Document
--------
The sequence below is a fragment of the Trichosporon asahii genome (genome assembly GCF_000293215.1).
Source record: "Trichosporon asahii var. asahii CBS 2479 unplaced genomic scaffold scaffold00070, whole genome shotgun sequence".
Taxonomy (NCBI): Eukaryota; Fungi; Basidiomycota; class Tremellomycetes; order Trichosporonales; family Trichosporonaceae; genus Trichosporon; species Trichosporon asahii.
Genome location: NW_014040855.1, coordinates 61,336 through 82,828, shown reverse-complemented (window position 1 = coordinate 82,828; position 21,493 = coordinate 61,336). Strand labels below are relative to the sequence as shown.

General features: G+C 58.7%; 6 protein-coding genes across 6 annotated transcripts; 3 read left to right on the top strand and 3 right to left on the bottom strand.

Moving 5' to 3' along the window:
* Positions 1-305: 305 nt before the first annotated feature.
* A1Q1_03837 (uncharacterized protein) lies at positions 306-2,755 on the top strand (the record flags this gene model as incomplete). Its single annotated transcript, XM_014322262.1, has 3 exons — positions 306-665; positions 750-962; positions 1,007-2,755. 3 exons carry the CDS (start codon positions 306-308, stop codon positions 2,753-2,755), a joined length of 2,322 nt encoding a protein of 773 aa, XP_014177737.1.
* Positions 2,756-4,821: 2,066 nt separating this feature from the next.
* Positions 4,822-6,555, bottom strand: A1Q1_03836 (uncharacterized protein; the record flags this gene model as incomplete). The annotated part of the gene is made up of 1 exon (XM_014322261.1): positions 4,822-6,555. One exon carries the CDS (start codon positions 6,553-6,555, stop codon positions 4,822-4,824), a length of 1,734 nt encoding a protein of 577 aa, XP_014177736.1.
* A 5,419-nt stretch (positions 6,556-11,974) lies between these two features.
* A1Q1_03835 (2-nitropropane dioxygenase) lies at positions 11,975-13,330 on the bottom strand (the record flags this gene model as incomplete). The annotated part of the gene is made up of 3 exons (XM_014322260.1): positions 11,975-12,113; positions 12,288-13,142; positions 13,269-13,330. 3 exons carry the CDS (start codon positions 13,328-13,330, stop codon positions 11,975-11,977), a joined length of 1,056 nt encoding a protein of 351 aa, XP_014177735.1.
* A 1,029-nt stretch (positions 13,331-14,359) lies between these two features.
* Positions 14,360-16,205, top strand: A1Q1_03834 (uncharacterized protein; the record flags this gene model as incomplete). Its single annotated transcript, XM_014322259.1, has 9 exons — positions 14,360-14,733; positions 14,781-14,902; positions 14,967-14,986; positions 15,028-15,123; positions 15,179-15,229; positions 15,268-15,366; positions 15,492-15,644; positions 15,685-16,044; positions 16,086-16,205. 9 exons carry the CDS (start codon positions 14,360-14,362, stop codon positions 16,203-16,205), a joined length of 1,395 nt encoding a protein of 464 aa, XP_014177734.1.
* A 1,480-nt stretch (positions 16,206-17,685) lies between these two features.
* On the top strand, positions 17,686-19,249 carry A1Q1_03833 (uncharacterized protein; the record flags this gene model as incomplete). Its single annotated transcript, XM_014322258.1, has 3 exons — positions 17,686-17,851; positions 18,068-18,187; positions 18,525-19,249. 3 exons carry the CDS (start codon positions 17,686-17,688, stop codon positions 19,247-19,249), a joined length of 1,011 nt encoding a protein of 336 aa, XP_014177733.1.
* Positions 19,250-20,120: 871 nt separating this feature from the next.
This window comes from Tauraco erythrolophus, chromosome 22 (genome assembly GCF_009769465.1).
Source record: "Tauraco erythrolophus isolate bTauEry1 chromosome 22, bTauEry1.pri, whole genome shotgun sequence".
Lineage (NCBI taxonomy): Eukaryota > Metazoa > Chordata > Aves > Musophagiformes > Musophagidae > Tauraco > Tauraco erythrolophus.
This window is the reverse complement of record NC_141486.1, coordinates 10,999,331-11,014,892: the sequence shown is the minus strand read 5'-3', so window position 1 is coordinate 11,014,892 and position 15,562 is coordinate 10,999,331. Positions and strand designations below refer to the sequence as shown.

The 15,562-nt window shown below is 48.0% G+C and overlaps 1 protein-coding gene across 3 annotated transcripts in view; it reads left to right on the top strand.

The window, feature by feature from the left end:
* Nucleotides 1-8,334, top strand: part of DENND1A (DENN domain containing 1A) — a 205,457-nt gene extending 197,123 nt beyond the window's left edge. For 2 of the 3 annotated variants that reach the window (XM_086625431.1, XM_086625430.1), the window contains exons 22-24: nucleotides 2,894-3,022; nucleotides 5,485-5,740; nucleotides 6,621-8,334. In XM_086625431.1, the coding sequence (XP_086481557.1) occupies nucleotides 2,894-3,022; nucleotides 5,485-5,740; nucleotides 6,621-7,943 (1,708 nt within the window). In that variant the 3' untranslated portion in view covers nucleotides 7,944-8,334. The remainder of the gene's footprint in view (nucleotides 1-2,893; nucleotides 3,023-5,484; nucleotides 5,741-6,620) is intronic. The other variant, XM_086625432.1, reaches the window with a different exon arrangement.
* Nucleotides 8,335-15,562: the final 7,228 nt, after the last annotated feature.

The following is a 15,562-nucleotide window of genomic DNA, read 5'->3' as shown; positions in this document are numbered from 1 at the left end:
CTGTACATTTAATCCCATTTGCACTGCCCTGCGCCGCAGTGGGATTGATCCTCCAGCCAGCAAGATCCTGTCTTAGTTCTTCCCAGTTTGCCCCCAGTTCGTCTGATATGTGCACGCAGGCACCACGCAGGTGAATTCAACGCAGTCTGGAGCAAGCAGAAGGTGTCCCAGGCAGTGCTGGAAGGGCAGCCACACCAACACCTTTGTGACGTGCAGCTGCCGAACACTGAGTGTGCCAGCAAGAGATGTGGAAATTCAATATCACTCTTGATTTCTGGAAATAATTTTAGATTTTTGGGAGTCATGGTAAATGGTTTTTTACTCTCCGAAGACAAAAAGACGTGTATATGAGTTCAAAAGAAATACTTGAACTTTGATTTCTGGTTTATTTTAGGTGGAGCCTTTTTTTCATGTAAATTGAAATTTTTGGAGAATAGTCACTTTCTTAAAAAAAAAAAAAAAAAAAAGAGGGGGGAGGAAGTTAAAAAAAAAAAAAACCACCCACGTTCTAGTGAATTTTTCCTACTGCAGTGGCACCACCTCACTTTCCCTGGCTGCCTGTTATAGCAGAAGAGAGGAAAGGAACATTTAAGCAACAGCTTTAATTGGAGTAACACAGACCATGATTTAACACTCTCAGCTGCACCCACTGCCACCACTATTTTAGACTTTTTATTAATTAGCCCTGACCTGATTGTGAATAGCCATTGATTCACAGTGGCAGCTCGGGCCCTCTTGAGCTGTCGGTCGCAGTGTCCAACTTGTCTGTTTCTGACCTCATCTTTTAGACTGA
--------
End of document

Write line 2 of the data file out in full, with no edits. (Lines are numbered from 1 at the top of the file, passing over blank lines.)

Source record: "Trichosporon asahii var. asahii CBS 2479 unplaced genomic scaffold scaffold00070, whole genome shotgun sequence".